In how many coffins was Pharaoh Tutankhamun buried?
Similar to Russian dolls and Chinese boxes, the elite in ancient Egypt were buried in a series of coffins stacked one inside the next, the outermost layer(s) formed by a sarcophagus or sarcophagi—a rectangular, box-like container of stone or wood. Important figures, such as Pharaoh Tutankhamun who ruled Egypt in the 14th century B.C., were buried in as many as eight coffins and sarcophagi, each decorated with materials and symbols with religious significance and elements from temple architecture. As such, they defined a protected and sacred space around the deceased in which the afterlife transformations could take place.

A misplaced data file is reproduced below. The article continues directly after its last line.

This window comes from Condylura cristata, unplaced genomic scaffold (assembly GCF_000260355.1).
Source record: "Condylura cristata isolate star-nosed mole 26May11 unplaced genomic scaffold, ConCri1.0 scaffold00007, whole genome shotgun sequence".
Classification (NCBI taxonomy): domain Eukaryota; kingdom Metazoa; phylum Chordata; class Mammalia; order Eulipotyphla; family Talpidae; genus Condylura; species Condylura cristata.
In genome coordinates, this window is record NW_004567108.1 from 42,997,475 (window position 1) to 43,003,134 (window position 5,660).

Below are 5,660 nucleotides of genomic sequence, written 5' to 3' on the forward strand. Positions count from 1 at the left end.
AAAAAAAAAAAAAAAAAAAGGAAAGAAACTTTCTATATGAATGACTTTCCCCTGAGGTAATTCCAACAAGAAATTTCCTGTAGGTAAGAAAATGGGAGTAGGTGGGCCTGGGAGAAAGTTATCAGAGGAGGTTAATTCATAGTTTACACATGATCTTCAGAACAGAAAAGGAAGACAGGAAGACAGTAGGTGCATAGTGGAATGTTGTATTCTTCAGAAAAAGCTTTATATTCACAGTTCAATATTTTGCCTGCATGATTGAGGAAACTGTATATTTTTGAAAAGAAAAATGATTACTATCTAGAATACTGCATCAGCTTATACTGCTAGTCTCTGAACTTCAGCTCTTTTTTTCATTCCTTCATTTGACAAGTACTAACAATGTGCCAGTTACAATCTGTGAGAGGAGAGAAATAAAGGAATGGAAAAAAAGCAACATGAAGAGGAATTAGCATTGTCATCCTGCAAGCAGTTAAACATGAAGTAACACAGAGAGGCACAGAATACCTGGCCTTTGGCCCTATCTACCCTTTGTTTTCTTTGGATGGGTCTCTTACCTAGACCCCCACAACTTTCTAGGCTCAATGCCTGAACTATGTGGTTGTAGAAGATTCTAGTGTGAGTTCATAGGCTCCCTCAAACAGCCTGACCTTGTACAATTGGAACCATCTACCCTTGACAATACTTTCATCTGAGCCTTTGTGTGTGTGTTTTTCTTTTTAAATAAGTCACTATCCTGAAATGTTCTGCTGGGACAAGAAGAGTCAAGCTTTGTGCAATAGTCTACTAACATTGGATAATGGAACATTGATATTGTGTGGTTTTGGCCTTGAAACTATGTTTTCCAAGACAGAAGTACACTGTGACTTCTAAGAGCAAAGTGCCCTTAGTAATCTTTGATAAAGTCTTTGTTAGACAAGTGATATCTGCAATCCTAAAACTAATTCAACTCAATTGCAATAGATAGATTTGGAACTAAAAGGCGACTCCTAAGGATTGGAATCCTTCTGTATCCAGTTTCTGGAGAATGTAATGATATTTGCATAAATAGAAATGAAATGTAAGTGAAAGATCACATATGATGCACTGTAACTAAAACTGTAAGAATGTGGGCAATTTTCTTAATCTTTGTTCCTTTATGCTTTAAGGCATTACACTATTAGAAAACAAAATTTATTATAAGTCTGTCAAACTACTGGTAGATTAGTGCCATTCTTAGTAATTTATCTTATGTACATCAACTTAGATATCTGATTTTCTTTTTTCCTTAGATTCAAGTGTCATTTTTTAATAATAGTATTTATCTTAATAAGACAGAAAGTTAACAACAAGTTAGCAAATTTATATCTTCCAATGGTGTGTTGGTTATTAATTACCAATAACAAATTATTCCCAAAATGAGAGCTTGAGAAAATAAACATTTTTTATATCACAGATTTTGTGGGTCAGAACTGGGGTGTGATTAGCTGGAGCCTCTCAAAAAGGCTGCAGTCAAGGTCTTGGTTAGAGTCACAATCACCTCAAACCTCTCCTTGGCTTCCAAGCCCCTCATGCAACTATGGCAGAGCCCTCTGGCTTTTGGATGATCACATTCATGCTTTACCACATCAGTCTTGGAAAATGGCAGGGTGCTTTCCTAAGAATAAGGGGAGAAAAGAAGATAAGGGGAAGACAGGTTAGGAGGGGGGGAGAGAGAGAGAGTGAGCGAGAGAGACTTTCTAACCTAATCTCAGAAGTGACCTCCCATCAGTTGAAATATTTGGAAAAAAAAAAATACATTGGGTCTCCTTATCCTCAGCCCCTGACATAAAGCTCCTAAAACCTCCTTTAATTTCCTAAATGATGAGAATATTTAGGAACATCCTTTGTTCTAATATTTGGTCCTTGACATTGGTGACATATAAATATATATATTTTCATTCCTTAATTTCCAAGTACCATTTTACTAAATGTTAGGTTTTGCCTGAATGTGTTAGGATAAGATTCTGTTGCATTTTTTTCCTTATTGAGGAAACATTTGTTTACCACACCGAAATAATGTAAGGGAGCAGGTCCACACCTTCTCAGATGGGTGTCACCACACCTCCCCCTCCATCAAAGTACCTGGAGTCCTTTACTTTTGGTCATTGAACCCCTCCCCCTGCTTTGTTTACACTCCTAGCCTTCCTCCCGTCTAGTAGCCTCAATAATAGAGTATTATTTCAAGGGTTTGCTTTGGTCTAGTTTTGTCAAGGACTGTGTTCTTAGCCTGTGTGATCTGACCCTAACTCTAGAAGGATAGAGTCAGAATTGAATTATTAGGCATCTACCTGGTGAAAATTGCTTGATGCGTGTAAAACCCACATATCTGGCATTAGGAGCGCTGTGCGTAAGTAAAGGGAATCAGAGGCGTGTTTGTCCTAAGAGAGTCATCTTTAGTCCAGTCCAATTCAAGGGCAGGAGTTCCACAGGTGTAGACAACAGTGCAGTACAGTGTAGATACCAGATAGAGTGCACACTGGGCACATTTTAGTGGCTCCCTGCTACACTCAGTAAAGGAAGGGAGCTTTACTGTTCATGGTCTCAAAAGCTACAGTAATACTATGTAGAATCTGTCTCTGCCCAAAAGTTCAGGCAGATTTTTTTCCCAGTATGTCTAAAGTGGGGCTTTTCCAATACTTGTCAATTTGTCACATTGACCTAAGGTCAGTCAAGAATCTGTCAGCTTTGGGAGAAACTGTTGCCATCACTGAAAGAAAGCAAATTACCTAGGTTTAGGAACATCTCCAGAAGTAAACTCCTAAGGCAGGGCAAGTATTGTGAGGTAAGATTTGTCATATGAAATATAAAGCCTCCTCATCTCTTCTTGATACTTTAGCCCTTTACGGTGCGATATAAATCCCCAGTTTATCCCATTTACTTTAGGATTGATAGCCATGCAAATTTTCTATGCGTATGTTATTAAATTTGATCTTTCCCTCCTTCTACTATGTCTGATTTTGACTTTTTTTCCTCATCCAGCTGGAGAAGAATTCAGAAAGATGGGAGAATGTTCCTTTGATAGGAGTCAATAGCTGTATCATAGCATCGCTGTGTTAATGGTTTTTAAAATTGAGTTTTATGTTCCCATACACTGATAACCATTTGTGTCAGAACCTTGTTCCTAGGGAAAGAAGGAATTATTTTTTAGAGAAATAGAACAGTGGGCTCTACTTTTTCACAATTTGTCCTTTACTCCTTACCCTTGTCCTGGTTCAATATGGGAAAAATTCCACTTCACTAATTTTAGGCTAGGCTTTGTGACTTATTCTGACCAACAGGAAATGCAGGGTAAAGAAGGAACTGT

While few burials of Egyptian Pharaohs have survived intact, all eight coffins and sarcophagi were recovered from the tomb of Tutankhamun during Howard Carter’s famous excavation in the Valley of the Kings in 1922. Becoming increasingly elaborate, the burials include, from the outside in: